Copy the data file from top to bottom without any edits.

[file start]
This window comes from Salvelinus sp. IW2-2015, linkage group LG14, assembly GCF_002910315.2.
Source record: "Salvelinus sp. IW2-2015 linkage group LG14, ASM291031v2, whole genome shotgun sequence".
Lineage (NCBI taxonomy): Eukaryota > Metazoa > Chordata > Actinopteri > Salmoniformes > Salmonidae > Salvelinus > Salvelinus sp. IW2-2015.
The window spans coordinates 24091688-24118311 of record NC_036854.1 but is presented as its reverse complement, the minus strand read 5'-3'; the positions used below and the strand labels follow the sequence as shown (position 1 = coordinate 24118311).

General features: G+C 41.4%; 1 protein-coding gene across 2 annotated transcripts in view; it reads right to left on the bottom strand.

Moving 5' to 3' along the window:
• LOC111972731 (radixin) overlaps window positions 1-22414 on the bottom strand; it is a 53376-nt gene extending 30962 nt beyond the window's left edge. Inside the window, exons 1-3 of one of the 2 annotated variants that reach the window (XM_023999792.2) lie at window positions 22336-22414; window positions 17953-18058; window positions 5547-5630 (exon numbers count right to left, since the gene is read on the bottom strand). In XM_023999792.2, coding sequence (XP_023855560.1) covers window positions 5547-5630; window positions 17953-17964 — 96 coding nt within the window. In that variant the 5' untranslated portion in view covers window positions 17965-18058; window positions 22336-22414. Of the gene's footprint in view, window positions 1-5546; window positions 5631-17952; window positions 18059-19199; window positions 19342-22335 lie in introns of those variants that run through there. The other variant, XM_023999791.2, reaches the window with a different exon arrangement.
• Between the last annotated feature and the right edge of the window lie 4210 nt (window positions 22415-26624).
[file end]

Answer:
This window comes from Salvelinus sp. IW2-2015, linkage group LG14, assembly GCF_002910315.2.
Source record: "Salvelinus sp. IW2-2015 linkage group LG14, ASM291031v2, whole genome shotgun sequence".
Lineage (NCBI taxonomy): Eukaryota > Metazoa > Chordata > Actinopteri > Salmoniformes > Salmonidae > Salvelinus > Salvelinus sp. IW2-2015.
The window spans coordinates 24091688-24118311 of record NC_036854.1 but is presented as its reverse complement, the minus strand read 5'-3'; the positions used below and the strand labels follow the sequence as shown (position 1 = coordinate 24118311).

General features: G+C 41.4%; 1 protein-coding gene across 2 annotated transcripts in view; it reads right to left on the bottom strand.

Moving 5' to 3' along the window:
• LOC111972731 (radixin) overlaps window positions 1-22414 on the bottom strand; it is a 53376-nt gene extending 30962 nt beyond the window's left edge. Inside the window, exons 1-3 of one of the 2 annotated variants that reach the window (XM_023999792.2) lie at window positions 22336-22414; window positions 17953-18058; window positions 5547-5630 (exon numbers count right to left, since the gene is read on the bottom strand). In XM_023999792.2, coding sequence (XP_023855560.1) covers window positions 5547-5630; window positions 17953-17964 — 96 coding nt within the window. In that variant the 5' untranslated portion in view covers window positions 17965-18058; window positions 22336-22414. Of the gene's footprint in view, window positions 1-5546; window positions 5631-17952; window positions 18059-19199; window positions 19342-22335 lie in introns of those variants that run through there. The other variant, XM_023999791.2, reaches the window with a different exon arrangement.
• Between the last annotated feature and the right edge of the window lie 4210 nt (window positions 22415-26624).